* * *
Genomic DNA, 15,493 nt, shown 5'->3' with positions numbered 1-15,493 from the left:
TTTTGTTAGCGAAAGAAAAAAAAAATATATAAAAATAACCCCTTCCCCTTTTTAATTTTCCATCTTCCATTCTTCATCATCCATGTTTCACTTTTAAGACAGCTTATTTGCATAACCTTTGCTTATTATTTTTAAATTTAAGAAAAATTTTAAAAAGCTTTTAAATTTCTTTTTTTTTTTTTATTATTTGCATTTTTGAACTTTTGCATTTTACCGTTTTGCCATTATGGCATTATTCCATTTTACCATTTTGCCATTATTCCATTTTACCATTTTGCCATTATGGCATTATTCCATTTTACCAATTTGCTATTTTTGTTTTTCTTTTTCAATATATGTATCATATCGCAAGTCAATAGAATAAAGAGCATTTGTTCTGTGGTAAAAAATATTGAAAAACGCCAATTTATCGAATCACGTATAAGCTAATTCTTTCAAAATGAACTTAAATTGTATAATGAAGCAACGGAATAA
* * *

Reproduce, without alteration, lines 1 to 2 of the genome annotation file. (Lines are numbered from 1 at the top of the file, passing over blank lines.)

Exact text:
Genomic DNA, 15,493 nt, shown 5'->3' with positions numbered 1-15,493 from the left:
TTTTGTTAGCGAAAGAAAAAAAAAATATATAAAAATAACCCCTTCCCCTTTTTAATTTTCCATCTTCCATTCTTCATCATCCATGTTTCACTTTTAAGACAGCTTATTTGCATAACCTTTGCTTATTATTTTTAAATTTAAGAAAAATTTTAAAAAGCTTTTAAATTTCTTTTTTTTTTTTTATTATTTGCATTTTTGAACTTTTGCATTTTACCGTTTTGCCATTATGGCATTATTCCATTTTACCATTTTGCCATTATTCCATTTTACCATTTTGCCATTATGGCATTATTCCATTTTACCAATTTGCTATTTTTGTTTTTCTTTTTCAATATATGTATCATATCGCAAGTCAATAGAATAAAGAGCATTTGTTCTGTGGTAAAAAATATTGAAAAACGCCAATTTATCGAATCACGTATAAGCTAATTCTTTCAAAATGAACTTAAATTGTATAATGAAGCAACGGAATAA